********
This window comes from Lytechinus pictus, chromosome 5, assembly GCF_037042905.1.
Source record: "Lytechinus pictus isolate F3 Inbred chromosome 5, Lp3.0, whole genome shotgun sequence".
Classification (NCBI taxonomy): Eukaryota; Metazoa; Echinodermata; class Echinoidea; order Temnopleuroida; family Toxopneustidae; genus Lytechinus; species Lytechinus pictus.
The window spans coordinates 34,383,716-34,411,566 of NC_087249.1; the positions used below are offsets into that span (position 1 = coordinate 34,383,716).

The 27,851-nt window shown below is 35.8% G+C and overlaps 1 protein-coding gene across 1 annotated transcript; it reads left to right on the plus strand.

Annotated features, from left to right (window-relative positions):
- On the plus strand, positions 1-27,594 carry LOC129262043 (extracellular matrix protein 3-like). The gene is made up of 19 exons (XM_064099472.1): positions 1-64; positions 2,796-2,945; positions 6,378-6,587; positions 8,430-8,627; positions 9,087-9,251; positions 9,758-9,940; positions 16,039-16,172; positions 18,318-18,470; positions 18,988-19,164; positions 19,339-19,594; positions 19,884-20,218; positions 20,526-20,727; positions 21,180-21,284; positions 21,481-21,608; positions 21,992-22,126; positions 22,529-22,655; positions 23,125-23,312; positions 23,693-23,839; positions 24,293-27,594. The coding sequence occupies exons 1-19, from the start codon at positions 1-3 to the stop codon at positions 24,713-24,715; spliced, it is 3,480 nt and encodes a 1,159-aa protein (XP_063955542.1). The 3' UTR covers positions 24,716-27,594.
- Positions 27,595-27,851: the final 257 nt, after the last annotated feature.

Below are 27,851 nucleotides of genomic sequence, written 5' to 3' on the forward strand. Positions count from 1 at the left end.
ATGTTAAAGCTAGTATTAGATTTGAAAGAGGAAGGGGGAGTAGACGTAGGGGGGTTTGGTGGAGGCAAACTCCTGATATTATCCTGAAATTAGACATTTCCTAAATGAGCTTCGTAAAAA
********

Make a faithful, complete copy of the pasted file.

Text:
This window comes from Lytechinus pictus, chromosome 5, assembly GCF_037042905.1.
Source record: "Lytechinus pictus isolate F3 Inbred chromosome 5, Lp3.0, whole genome shotgun sequence".
Classification (NCBI taxonomy): Eukaryota; Metazoa; Echinodermata; class Echinoidea; order Temnopleuroida; family Toxopneustidae; genus Lytechinus; species Lytechinus pictus.
The window spans coordinates 34,383,716-34,411,566 of NC_087249.1; the positions used below are offsets into that span (position 1 = coordinate 34,383,716).

The 27,851-nt window shown below is 35.8% G+C and overlaps 1 protein-coding gene across 1 annotated transcript; it reads left to right on the plus strand.

Annotated features, from left to right (window-relative positions):
- On the plus strand, positions 1-27,594 carry LOC129262043 (extracellular matrix protein 3-like). The gene is made up of 19 exons (XM_064099472.1): positions 1-64; positions 2,796-2,945; positions 6,378-6,587; positions 8,430-8,627; positions 9,087-9,251; positions 9,758-9,940; positions 16,039-16,172; positions 18,318-18,470; positions 18,988-19,164; positions 19,339-19,594; positions 19,884-20,218; positions 20,526-20,727; positions 21,180-21,284; positions 21,481-21,608; positions 21,992-22,126; positions 22,529-22,655; positions 23,125-23,312; positions 23,693-23,839; positions 24,293-27,594. The coding sequence occupies exons 1-19, from the start codon at positions 1-3 to the stop codon at positions 24,713-24,715; spliced, it is 3,480 nt and encodes a 1,159-aa protein (XP_063955542.1). The 3' UTR covers positions 24,716-27,594.
- Positions 27,595-27,851: the final 257 nt, after the last annotated feature.

Below are 27,851 nucleotides of genomic sequence, written 5' to 3' on the forward strand. Positions count from 1 at the left end.
ATGTTAAAGCTAGTATTAGATTTGAAAGAGGAAGGGGGAGTAGACGTAGGGGGGTTTGGTGGAGGCAAACTCCTGATATTATCCTGAAATTAGACATTTCCTAAATGAGCTTCGTAAAAA